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'I knew straight away I was in trouble' - Resilient Robbie McNamara is staying positive after horrific fall


Robbie McNamara riding a winner

Robbie McNamara riding a winner

PA Wire

Robbie McNamara

Robbie McNamara


Robbie McNamara riding a winner

Jockey Robbie McNamara, who was left unable to move from the waist down following an horrific fall, has said he will not let his injuries stop him from returning as a trainer.

The 26-year-old rising star suffered a serious fall at a meeting in Wexford last month which left him with eight broken ribs and six cracked vertebrae as well as a collapsed lung and internal bleeding.

Despite his devastating injuries, the Limerick jockey is still optimistic about his recovery and is already undergoing physiotherapy.

Speaking to 'At The Races' from his bed at the Mater Hospital in Dublin yesterday, McNamara said he is not giving up on his dreams - even if he doesn't regain the use of his legs.

"The ribs are healing but I've no movement from the waist down. I'm able to lift myself up, turn myself over in bed, get into the wheelchair and that's with broken ribs.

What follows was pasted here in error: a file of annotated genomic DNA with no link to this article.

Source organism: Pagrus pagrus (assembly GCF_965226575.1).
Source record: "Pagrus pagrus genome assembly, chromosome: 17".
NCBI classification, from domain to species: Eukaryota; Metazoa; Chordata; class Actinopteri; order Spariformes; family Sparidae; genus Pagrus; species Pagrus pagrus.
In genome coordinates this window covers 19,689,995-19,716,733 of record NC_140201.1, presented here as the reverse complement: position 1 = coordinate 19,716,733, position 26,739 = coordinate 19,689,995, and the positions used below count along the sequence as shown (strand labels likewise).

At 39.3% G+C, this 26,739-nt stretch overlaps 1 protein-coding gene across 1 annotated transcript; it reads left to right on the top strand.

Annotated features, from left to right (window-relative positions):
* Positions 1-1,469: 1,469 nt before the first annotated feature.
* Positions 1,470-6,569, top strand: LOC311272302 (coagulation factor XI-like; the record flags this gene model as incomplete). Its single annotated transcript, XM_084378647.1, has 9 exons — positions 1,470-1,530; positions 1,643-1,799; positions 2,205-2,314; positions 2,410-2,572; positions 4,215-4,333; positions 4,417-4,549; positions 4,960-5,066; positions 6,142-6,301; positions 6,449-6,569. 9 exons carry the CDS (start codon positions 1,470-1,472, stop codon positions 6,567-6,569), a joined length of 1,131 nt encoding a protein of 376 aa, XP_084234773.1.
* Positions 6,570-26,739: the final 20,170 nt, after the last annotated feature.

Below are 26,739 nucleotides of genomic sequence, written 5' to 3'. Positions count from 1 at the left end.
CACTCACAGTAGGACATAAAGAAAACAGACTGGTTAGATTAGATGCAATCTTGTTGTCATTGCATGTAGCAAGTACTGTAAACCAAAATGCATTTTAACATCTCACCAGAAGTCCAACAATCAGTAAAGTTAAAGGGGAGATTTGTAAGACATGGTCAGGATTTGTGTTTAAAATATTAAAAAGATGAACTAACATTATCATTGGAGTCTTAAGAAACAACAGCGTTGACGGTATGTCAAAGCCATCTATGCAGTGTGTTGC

"I've got two titanium rods either side of my spine and they moved the muscles away from the spine to put them in so that's probably the sorest part," he explained.

Showing great resilience, the jockey said he is prepared for the fact that he may not fully recover - however he is still remaining positive.

"I can do 80pc of the things I used to do and if it stays the way it is, then it's not the end of the world. I'll be able to drive a car when I get out of here and I'll find some way of playing golf and doing other things," he added.

He has been rising early each morning to undergo physiotherapy and can already get himself in and out of his wheelchair.

McNamara has previously described the accident as "like getting hit by a lorry".

"I knew straight away that I was in trouble. I couldn't breathe. I tried not to panic, because I knew it was worse than normal.

"I looked at my legs and I knew straight away. I tried to move my legs and they wouldn't work. For about three hours I struggled to breathe," he told RTÉ Sport.

McNamara underwent emergency spinal surgery in the aftermath of the fall.

His first cousin John Thomas is paralysed from the neck down following a Cheltenham fall in 2013.

Irish Independent